Edited by: Joe Hing Kwok Chu
Sodium acts as an important cation of the intracellular fluid. It is necessary for the transmission of nerve impulse and influence the acid-alkaline balance, osmotic pressure, and cellular membrane potential, protecting the against excessive fluid loss, and preserving the normal function of muscle tissue.
Serum levels of Na can be influenced by usage of drugs.
Drugs that can increase the level of serum sodium include: cough medicines, cortisone preparations, antibiotics, laxative, methydopa (Aldomet), hydralazine (Apresoline), reserpine (serpasil).
Drugs that can decrease the level of serum sodium: potent diuretics.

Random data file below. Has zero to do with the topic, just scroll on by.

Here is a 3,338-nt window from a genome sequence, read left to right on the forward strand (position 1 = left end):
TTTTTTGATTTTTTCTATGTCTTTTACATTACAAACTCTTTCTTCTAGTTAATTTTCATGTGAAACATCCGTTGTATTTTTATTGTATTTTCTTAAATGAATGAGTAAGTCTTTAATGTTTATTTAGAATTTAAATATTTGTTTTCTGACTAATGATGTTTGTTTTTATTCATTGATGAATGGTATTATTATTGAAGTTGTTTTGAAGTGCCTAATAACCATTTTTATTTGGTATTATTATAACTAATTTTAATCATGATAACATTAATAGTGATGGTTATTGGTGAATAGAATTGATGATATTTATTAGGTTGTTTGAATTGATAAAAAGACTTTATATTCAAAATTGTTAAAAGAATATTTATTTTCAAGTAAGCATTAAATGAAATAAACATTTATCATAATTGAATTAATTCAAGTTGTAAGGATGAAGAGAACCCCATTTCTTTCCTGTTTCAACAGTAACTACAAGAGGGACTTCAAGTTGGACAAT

Hypernatremia (high level of sodium):
Deficient water intake or excessive output, severe protracted vomiting or diarrhea, or loss of anti-diutretic hormone (AD) control.
Administering sodium solutions to an unconscious patient. (When a conscious person's serum level is high, he/she will drink water and the serum level is back to normal. (Older people may have be less sensitive to thirst.)
Excessive administration of steroid (mineralocorticoid).
In rare cases hyperglycemia is associated with hypernatremia in hypothalamic lesions, in head injuries, and in hyperosmolar states.
Hyponatremia (low level of sodium)
Associated with absolute sodium loss
Associated with excessive water
Inappropriate anti diuretic hormone syndrome
Intracellular potassium depletion